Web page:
Synthetics

As always we’ll also take a quick look at synthetic performance. The 290X shouldn’t pack any great surprises here since it’s still GCN, and as such bound to the same general rules for efficiency, but we do have the additional geometry processors and additional ROPs to occupy our attention.

Right off the bat then, the TessMark results are something of a head scratcher. Whereas NVIDIA’s performance here has consistently scaled well with the number of SMXes, AMD’s seeing minimal scaling from those additional geometry processors on Hawaii/290X. Clearly Tessmark is striking another bottleneck on 290X beyond simple geometry throughput, though it’s not absolutely clear what that bottleneck is.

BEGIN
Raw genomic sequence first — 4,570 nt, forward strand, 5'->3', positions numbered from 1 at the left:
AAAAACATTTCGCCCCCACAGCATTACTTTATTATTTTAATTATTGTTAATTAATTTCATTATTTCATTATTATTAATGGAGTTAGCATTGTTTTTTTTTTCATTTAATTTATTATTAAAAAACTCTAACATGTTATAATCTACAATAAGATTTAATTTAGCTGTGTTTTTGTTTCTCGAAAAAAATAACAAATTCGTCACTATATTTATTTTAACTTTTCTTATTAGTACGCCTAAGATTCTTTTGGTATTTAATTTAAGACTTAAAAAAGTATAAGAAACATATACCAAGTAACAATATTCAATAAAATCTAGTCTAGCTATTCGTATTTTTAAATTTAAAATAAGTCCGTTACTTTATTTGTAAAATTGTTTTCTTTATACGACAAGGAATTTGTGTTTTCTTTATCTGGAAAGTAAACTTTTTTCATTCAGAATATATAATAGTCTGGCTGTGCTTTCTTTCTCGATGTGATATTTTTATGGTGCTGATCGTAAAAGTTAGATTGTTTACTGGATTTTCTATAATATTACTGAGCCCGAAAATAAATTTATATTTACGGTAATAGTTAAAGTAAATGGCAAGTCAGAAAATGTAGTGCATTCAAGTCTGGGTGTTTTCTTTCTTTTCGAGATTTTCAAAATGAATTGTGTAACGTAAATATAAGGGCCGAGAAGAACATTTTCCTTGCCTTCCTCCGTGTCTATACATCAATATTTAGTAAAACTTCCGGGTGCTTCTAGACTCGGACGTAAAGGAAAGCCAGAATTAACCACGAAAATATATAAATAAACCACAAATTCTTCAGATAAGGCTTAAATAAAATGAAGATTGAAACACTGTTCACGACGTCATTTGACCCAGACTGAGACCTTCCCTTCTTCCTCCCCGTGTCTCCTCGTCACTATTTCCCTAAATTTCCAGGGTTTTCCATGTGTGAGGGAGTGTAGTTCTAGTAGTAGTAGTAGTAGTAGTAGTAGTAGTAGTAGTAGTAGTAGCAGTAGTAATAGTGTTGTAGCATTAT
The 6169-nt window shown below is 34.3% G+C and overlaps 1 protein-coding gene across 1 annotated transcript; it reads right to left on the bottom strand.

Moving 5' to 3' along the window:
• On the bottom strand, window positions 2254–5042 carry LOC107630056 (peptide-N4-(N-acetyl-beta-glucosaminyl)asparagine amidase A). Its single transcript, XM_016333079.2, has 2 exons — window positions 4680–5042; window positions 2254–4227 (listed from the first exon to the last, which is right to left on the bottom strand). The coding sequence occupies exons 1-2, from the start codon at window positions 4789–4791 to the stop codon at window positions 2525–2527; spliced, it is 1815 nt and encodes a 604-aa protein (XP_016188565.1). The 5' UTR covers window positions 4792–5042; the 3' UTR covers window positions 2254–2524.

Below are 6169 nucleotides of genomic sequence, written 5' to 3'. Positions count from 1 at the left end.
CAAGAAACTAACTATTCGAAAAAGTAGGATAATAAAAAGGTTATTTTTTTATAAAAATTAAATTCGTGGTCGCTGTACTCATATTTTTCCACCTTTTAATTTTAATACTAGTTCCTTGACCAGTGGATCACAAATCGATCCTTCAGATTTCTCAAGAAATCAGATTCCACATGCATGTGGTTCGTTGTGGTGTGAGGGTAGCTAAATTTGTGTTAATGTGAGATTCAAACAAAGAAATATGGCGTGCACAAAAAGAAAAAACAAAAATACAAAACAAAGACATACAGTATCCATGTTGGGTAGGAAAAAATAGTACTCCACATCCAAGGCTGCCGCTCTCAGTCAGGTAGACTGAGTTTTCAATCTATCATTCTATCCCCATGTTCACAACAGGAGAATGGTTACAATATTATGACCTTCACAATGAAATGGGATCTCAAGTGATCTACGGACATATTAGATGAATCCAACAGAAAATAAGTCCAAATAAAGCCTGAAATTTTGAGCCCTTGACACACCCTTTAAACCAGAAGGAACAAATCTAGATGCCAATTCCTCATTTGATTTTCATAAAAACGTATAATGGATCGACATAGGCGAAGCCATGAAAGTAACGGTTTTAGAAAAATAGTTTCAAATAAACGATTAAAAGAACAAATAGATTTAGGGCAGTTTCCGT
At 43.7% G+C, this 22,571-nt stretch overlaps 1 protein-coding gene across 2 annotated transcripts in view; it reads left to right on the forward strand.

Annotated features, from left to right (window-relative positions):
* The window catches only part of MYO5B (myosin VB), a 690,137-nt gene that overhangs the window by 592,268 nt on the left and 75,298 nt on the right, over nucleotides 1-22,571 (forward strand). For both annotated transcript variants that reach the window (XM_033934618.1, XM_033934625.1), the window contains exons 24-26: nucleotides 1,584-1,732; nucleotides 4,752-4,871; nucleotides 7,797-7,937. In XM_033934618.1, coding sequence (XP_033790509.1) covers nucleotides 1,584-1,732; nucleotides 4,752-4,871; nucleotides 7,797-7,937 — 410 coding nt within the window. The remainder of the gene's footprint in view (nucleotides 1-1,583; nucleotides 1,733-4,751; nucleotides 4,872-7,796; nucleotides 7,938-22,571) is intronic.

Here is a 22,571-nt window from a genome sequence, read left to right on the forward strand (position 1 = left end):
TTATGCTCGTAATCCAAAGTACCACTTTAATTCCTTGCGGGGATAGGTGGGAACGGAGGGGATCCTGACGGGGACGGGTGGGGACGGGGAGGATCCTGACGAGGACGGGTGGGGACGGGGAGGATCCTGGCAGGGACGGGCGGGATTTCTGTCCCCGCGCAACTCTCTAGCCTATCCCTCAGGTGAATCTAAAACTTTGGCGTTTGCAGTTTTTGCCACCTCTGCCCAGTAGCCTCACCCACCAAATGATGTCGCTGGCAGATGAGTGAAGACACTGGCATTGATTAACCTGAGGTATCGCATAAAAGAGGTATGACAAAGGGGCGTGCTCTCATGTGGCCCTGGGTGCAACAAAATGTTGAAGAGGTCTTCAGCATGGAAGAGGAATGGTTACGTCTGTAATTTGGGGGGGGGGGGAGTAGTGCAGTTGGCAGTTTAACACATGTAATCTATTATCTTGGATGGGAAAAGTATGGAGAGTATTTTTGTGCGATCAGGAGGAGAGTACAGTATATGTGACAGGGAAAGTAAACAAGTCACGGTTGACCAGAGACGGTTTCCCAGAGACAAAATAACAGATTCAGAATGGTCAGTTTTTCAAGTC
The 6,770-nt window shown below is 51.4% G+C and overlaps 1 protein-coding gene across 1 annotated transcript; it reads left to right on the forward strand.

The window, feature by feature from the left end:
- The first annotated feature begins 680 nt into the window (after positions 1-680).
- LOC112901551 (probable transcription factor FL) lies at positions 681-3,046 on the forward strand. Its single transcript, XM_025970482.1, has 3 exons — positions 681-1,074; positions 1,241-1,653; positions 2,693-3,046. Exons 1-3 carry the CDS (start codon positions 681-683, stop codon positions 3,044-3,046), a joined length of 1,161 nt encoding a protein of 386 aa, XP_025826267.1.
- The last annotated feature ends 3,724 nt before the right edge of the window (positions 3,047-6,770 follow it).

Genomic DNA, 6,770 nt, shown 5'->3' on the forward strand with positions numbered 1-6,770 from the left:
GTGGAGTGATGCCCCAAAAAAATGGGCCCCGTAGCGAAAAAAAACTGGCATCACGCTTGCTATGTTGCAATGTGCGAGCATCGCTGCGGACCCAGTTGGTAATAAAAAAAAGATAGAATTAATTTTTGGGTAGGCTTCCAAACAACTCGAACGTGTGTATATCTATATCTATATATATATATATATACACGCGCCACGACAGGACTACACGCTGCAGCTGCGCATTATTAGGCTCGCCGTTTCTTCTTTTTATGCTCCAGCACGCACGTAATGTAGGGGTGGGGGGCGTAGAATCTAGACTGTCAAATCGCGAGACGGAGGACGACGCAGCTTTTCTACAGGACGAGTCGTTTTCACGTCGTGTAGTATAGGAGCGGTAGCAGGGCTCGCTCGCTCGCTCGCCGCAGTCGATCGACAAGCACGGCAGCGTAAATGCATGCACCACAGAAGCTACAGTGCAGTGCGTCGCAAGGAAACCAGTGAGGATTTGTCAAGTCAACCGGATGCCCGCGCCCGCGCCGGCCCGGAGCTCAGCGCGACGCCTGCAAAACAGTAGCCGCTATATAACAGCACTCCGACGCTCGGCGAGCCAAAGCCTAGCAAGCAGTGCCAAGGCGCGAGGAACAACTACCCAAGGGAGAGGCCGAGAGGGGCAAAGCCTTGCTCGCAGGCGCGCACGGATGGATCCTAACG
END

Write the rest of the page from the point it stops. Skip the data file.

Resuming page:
This is a tessellation-heavy benchmark as opposed to a simple massive geometry bencehmark, so we may be seeing a tessellation bottleneck rather than a geometry bottleneck, as tessellation requires its own set of heavy lifting to generate the necessary control points. The 12% performance gain is much closer to the 11% memory bandwidth gain than anything else, so it may be that the 280X and 290X are having to go off-chip to store tessellation data (we are after all using a rather extreme factor), in which case it’s a memory bandwidth bottleneck. Real world geometry performance will undoubtedly be better than this – thankfully for AMD this is the pathological tessellation case – but it does serve of a reminder of how much more tessellation performance NVIDIA is able to wring out of Kepler. Though the nearly 8x increase in tessellation performance since 5870 shows that AMD has at least gone a long way in 4 years, and considering the performance in our tessellation enabled games AMD doesn’t seem to be hurting for tessellation performance in the real world right now.